Our transfer to Ubud was booked for 11:30, so we had a leisurely breakfast, pack and final photo session before departure. Our driver took us up into the hills to a delightful villa on a hill top with stunning views over a valley of rice paddies, forest patches, villages and up to low peaks. We had a lovely lunch, brought up to us, sitting in an open verandah with the vista in front of us. The garden was delightful, with many flowers and orchids. Back in the Toyota, we headed towards Ubud – the roads are small and motorcycles plentiful, so you do not get anywhere fast! Our driver was keen to show us the delights of craftware and we agreed to stop where they had woven materials. We liked some of the trays etc. and selected some for a little bartering and came away happy. Alila Ubud was no disappointment, located at the end of a bricked road through small rice paddies and palm trees. Our de luxe room has a huge bed and a separate open air shower room with a large stone bath big enough for both of us. We booked in for dinner and for the following evening, which was a “Spice market”.
The next morning, we were about to join the shuttle into Ubud, but it was full and we then were given an exlusive tour of the art and craft shops around Ubud. Bartering is required, but there was a feeling of systematic money removal behind our visits that was unsettling. The tourist industry is clearly the major industry here, but not at Manggis, where the feeling of calm was real. That said, we were given some insight into the Hindu religious organisation and that of the village and individual family compound. We visited a very smart art gallery and were very taken with some traditional views of Balinese village life – I ended up buying a large picture that might fit the bathroom (!!! and possibly paying more than we should – we will see). We also received a sealed certificate of authenticity and the picture was professionally packaged, so we shouldn’t be disappointed. We were dropped in Ubud centre later, at the hotel shuttle pick-up, and had a bite at a café. It was fairly hot, but we braved Monkey Forest Road and did go in to the monkey forest, where there were lots of monkeys! We then strolled back up the road, buying Sprite en route and then went into the market – full of craft and other stuff designed for the passing tourists. There is an element of desperation here that doesn’t fit with the beauty of the landscape outside town and the supposed calm of the island.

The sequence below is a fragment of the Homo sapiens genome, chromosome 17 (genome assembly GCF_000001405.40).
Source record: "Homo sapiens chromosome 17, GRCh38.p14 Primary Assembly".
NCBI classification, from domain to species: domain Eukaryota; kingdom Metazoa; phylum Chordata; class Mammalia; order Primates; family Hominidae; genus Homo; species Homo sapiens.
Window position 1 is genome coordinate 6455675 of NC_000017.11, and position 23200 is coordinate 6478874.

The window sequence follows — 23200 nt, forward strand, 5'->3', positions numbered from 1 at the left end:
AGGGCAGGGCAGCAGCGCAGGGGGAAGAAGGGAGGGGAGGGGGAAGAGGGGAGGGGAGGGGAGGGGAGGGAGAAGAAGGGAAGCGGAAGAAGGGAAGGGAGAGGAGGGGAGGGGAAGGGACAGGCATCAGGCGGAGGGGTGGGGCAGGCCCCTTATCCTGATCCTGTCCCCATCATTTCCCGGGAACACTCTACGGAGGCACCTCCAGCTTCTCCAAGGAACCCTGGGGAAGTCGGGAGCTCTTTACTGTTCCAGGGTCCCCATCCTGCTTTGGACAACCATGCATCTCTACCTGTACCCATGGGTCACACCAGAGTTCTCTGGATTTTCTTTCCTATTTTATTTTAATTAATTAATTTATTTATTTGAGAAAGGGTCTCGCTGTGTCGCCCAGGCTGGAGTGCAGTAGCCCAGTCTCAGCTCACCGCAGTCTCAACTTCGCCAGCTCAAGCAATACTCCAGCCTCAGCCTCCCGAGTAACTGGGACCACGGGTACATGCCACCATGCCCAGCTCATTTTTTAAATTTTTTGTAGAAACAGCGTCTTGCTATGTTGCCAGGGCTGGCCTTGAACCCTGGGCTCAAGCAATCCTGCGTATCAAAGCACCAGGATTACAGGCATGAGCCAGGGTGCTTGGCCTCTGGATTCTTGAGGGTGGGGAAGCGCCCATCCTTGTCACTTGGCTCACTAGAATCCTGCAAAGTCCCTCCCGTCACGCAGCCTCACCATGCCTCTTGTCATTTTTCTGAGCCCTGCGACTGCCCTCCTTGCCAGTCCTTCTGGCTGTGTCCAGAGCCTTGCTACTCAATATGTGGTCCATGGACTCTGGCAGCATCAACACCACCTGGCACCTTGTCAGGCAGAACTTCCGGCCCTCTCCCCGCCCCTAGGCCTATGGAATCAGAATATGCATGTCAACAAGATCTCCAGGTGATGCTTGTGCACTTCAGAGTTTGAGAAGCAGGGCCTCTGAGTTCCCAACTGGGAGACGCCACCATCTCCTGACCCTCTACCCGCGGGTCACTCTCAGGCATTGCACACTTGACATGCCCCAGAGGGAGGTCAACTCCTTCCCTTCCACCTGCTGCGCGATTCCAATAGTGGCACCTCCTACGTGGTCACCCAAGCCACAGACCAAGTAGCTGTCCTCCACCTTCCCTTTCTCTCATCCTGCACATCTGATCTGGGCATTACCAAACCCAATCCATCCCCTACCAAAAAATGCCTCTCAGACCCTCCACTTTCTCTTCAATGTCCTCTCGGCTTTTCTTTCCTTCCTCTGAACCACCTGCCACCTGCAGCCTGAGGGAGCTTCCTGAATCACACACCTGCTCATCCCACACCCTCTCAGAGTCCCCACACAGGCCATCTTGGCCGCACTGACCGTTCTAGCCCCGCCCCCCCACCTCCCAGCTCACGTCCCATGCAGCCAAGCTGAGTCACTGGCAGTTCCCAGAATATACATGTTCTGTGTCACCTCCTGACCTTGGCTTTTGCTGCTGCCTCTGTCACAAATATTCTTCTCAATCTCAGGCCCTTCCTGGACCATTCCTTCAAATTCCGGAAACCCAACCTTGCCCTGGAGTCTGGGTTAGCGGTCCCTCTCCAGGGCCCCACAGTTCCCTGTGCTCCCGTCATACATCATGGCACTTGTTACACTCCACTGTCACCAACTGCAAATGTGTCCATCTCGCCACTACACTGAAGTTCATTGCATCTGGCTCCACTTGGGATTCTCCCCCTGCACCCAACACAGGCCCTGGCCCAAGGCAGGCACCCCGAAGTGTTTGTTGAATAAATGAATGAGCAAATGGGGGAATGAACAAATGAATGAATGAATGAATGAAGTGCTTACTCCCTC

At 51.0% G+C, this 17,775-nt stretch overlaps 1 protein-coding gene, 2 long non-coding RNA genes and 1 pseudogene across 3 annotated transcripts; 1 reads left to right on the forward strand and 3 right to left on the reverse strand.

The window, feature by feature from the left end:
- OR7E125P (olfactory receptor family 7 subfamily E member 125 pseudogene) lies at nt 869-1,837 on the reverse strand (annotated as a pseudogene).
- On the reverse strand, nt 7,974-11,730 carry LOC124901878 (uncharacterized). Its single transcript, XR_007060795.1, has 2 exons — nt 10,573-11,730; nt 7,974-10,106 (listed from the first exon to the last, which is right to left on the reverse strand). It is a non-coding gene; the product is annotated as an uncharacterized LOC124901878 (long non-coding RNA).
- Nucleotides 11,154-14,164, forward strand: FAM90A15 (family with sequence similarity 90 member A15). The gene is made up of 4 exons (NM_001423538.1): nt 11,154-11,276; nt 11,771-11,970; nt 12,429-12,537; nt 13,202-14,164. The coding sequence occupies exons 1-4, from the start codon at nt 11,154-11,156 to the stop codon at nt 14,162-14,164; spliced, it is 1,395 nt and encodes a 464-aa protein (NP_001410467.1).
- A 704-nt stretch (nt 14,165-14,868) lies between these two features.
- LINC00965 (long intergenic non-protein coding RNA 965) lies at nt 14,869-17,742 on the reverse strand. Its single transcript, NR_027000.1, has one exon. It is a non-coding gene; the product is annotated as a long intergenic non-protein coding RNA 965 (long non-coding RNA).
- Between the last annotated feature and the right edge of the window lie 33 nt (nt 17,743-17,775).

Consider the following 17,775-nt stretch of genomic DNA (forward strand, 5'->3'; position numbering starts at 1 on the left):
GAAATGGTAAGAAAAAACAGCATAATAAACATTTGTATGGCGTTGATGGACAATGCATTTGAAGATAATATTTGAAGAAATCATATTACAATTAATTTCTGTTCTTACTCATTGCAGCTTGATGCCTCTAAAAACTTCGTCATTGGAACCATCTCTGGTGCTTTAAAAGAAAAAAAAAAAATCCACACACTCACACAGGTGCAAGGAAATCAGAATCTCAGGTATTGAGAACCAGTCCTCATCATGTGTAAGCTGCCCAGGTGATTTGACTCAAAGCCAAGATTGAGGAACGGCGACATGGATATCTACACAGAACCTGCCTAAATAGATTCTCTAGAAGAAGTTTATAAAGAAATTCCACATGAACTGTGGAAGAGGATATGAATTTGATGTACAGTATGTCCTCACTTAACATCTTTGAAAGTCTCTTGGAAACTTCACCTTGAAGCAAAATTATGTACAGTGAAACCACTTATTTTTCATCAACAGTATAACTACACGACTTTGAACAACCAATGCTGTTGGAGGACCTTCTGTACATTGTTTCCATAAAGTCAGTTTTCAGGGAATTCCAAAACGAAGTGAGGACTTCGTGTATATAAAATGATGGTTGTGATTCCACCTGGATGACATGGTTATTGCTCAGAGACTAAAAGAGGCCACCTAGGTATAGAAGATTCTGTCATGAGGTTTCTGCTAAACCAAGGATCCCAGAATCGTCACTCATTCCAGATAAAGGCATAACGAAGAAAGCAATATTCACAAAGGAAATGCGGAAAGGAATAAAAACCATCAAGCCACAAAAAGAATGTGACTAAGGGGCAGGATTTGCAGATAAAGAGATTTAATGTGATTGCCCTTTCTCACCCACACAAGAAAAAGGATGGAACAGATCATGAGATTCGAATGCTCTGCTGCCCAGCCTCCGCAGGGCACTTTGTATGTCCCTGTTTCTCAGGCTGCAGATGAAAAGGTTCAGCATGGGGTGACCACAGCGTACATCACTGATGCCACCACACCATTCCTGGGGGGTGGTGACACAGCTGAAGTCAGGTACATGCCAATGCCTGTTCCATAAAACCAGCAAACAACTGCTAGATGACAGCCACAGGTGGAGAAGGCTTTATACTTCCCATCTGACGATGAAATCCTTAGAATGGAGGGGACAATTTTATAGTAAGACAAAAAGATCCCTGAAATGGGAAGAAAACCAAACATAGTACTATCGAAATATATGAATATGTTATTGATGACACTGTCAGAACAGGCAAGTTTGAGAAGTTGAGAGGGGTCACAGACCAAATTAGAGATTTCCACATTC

We had arranged a driver for the second day, cousin of the manager who had accompanied us the day before. Our pick-up was at 10:00 and we were soon off, first to an ATM, then to our first of two temples. The temperature was climbing, but the walk down was fine, even if we were accosted regularly, first for sarongs – “best price” – then on our way back for craft items – “ein dollar; one dollar”. The temple, Gunung Kwai, was cut from the rock, obviously very old with a stream running through it – a lovely location, with butterflies and greenery and tiny rice paddies in the valley bottom. It was hot walking back up steep steps and we needed the air-conditioning. However, it was only a short drive to the second temple – Tirta Empul – of the springs. This was on the flat, but it was hot and Hilary was getting hotter. We toured the temple, but did not go into the springs for an all-over wash – tempting, but we were not dressed for this. On our way out, we were routed past the craft stalls again. We might be used to the National Trust shop, but here you run the gauntlet of 40 or more stalls – one dollar; special price. Back in the blue Toyota, our driver had some bottles of water part-frozen – a life saver for Hilary, who cooled down rapidly with these applied to her neck. We then headed north and into the hills, where they grow mandarins and other fruit. We were heading for the caldera of Batur and the village of Kintamani, where we stopped for a late lunch. The views across the volcano, with lake Batur and the new peaks, 1, 2 and 3 (latest flow in 1963), were stunning. We treated our driver, Wayan Suartana, to lunch – a buffet, which was good. Then back to the Alila via another ATM(!) for tea and some R&R. We enjoyed a swim and a bar supper, followed by a relatively early bed.
After our tours of previous days, we will stay close to the hotel today. After a fruit and semolina breakfast (!), we set off for a stroll along the brick road through the rice paddies to the road. It is warm, but there is so much to see – egrets, butterflies, dragonflies, flowers, trees in flower. We come to where the rice is being harvested, the cut stems are bashed into large baskets, so the seeds come off. Where some of the rice has dried, two people are winnowing with baskets, tossing the rice and catching it. Directed across the road, we realise that someone is at the top of a palm, harvesting leaves and coconuts! There are lots of runner ducks in the harvested rice – young ones being herded – mobile weed and pest control between the three harvests each year. A young family with two dogs (one with a missing front paw) greet us before heading off on their motorbike. There are interesting rice weeds, mainly aquatics, including Azolla. Hilary spots homemade propeller-driven scarecrows that bang tins to scare off the birds, we guess. We stroll back to the hotel to enjoy the warmth, read our books, catch up with writing and swim. In two days, we will be wrapped up for warmth and back in the UK!